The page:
Mercy and compassion take practice.  And I think the practice of giving mercy and compassion begins with the practice of receiving mercy and compassion.  I think we can’t give what we can’t receive.  And that is the beauty of Step 10. That is the beauty of paying attention to our mistakes and admitting when we get it wrong.  It is a daily exercise in receiving mercy so that we might share that same mercy with others and point to Christ’s presence among us.

It's impossible to receive mercy if we cannot admit our need for it.  And it’s impossible to grant mercy if we have not allowed ourselves to be transformed by the receiving of it.

I love Ted Lasso.  And I don’t even like to watch TV.  But when my mom and my best friend insisted I watch it, I heeded their advice. 

The first season of the show was my saving grace during COVID.  I was in the midst of a situation I had absolutely no control over—we all were.  I remember telling my therapist that no matter what I did, I was going to disappoint people, and the fear of inevitable failure was making it hard for me to find hope. 

My therapist responded: What if your only goal was to show up every day with your integrity—could you do that?  And I realized I could.  I couldn’t control how others would respond… I couldn’t guarantee that things would get better… but I could show up in the truth of who God created me to be.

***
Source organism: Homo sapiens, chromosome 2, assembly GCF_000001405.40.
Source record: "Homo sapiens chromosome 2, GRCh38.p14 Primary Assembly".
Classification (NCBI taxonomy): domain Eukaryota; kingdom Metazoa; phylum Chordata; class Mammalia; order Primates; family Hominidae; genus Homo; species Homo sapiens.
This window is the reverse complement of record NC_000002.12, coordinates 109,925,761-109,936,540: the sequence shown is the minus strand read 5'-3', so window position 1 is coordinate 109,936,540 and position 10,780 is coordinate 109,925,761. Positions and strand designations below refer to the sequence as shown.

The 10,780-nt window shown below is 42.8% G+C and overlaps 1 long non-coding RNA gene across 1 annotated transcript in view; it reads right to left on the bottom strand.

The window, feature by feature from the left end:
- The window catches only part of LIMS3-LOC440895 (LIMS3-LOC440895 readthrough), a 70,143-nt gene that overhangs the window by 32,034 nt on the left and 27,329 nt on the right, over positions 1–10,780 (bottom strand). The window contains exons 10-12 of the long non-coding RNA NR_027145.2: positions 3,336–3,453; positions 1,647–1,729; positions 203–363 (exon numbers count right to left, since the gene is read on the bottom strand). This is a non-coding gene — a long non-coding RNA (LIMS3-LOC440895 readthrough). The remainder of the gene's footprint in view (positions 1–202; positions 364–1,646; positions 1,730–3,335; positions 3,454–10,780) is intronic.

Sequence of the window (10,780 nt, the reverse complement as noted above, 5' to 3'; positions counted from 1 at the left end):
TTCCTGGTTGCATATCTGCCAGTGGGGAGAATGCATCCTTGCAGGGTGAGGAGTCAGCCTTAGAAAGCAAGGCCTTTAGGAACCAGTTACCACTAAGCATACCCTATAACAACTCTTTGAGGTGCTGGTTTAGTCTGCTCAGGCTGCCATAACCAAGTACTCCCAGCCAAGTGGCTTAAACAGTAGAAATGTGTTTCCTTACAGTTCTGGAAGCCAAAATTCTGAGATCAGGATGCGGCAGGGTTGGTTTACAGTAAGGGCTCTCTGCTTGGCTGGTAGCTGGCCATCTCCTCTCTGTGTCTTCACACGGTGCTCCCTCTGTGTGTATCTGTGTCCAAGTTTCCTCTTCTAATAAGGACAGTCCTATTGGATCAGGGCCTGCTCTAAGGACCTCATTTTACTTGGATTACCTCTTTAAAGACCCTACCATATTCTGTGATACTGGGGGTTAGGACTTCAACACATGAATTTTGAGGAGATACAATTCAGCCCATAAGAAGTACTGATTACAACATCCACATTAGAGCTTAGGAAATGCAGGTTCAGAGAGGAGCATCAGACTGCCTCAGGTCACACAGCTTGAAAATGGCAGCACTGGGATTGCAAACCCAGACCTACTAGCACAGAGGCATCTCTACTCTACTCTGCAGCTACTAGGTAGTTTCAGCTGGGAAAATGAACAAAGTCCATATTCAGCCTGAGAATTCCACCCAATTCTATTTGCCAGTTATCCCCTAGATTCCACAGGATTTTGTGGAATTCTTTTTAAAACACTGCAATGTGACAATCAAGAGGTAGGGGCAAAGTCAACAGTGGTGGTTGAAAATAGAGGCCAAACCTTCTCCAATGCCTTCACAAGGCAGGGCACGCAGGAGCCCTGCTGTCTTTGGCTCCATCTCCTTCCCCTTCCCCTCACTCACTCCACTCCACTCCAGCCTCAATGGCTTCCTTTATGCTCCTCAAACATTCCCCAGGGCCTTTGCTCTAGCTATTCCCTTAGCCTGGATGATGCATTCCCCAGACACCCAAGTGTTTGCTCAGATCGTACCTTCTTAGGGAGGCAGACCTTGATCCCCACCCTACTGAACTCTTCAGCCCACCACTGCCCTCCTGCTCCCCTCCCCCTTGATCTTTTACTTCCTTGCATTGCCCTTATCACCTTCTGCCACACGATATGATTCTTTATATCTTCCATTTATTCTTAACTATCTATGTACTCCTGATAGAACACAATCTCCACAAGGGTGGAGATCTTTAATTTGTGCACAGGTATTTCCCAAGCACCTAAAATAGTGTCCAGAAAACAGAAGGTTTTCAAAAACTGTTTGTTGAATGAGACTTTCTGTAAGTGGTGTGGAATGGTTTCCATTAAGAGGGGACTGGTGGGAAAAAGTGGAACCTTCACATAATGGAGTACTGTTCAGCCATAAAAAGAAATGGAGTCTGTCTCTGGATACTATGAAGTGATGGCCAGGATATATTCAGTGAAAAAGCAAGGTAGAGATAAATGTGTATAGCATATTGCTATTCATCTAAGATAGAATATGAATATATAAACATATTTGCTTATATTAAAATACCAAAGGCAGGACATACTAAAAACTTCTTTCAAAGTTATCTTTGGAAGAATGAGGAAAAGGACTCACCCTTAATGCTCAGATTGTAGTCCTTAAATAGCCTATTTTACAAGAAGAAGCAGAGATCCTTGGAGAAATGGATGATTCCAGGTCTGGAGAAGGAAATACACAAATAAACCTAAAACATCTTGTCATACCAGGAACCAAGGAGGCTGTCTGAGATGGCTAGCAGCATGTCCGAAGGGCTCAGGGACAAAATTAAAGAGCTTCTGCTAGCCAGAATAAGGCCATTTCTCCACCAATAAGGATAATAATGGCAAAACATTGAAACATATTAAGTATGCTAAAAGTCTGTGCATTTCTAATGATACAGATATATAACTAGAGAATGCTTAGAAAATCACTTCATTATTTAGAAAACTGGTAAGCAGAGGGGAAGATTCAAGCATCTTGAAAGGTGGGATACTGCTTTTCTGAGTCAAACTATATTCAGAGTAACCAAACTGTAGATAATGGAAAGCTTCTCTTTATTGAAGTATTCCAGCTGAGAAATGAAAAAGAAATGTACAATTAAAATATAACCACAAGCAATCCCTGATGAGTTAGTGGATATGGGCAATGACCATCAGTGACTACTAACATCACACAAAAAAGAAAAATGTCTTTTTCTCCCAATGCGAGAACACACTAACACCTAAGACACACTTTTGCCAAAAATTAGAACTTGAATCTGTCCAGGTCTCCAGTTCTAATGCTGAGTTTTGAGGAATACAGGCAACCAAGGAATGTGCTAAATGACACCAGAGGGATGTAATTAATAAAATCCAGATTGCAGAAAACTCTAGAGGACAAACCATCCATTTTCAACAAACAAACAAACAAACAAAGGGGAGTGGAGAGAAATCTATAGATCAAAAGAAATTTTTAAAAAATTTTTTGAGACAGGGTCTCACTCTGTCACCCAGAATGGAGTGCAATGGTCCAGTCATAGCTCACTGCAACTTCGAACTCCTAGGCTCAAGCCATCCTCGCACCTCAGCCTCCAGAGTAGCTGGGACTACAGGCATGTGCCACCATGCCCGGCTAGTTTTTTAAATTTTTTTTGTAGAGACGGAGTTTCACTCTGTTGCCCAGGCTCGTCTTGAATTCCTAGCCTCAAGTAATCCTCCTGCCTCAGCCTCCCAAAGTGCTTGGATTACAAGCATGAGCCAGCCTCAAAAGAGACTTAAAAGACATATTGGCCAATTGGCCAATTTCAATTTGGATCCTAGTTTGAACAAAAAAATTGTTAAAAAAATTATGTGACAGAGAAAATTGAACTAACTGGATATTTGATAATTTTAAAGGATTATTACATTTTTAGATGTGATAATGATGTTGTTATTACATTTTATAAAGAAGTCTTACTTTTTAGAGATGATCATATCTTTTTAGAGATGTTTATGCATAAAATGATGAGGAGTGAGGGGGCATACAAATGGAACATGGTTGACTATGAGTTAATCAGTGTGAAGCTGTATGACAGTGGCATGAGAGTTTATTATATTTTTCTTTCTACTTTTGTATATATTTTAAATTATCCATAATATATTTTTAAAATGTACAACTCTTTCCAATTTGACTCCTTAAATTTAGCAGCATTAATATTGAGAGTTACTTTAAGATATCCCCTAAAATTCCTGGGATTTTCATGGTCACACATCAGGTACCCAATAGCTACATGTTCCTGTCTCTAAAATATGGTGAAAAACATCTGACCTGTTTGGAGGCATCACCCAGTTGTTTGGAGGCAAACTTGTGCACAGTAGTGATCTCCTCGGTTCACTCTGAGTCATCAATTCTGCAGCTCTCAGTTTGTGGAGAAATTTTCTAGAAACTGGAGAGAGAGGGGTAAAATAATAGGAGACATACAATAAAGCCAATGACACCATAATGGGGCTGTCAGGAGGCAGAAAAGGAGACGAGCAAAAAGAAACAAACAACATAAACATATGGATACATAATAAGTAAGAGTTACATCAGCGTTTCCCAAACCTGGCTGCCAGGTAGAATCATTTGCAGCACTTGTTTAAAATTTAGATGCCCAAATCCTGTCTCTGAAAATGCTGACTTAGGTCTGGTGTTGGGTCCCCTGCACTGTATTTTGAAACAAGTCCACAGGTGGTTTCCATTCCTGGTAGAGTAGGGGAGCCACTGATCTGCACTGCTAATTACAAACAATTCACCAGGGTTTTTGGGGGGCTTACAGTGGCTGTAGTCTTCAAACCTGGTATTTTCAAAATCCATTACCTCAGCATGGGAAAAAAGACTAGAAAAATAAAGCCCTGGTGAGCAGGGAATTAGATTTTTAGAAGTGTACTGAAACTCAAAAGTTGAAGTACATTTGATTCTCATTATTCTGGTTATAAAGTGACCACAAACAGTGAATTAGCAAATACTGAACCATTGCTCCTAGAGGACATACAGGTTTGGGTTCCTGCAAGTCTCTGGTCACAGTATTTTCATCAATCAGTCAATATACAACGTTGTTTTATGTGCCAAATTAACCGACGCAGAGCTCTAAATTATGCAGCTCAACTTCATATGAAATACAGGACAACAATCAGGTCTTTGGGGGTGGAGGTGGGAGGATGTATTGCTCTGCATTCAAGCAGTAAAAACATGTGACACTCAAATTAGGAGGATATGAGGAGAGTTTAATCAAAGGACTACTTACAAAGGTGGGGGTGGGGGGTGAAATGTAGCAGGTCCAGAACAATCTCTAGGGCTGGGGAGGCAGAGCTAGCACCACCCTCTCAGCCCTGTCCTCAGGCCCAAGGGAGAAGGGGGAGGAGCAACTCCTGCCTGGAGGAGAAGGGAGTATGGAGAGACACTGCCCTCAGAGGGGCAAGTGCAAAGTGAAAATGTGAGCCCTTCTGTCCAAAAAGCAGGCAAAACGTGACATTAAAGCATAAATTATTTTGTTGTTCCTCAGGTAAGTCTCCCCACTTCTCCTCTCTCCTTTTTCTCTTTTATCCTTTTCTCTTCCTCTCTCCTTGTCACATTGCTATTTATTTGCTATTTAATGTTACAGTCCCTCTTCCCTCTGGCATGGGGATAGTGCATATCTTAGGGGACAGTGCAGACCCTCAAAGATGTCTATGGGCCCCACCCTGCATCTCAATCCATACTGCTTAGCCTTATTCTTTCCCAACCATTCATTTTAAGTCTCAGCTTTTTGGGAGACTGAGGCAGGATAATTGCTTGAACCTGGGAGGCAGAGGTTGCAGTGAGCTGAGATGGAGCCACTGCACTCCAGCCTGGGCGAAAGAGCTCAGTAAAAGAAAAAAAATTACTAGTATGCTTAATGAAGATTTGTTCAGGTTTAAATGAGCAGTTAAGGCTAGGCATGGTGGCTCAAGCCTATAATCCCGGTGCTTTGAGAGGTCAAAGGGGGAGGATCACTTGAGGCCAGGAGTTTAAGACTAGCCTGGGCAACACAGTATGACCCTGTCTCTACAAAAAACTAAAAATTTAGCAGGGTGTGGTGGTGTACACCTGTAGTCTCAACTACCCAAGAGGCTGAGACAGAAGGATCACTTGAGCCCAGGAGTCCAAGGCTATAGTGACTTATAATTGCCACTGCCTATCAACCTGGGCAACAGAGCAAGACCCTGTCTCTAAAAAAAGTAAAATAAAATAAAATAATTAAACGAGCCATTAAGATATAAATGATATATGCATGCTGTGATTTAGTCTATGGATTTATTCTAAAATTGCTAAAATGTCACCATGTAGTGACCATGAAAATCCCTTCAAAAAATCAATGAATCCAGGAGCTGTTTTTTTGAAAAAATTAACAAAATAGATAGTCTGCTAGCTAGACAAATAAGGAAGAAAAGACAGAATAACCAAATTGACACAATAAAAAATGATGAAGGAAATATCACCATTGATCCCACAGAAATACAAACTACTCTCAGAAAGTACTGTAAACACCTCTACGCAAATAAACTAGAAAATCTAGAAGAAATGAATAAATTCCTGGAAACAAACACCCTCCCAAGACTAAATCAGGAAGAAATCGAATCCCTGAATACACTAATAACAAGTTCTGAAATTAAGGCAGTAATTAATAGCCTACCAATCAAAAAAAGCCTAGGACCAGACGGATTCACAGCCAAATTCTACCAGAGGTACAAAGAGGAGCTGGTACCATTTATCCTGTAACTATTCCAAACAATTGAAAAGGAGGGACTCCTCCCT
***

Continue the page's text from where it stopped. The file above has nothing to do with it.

And that’s what I saw Ted Lasso do in that first season again, and again, and again.  He didn’t fit in, he made mistakes, he disappointed people’s expectations, he fell short so many times.  And yet he kept showing up, exactly as the person God created him to be. 

And the more he showed up as his true self, the more others around him began to show their true colors too.  The whole team, and then the whole town, was transformed by this one person’s willingness to show up in their truth, even when that truth meant admitting defeat and asking for mercy.

In the final season, a character who betrayed Ted and the whole team is shown mercy. Well, he is shown mercy by all but one person, Beard, who loves Ted so much that he cannot forgive the man who turned his back on him.  That is until Ted says something like, “Aren’t you glad none of us is defined by our worst mistake?” That line reminds Beard of his worst mistake—one that landed him in prison.  And it reminds Beard of how Ted had mercy on him when he was at his worst.  Because Beard had received mercy, he is finally able to grant it.

We can’t control mercy.  We can’t earn it, we can’t achieve it, we can only receive it or give it away.  Jesus desires mercy from us.  And this will take some practice.  But we can all begin again every day by paying attention to what we do and what we say, and admitting when we make mistakes.  We can ask for mercy.  And the more we practice this, the more mercy and compassion we will have to share with others, and the more mercy and compassion we’ll grant even to ourselves. 

Because control is an illusion.  But love is real.  And the compassion and mercy that love extends will change the world.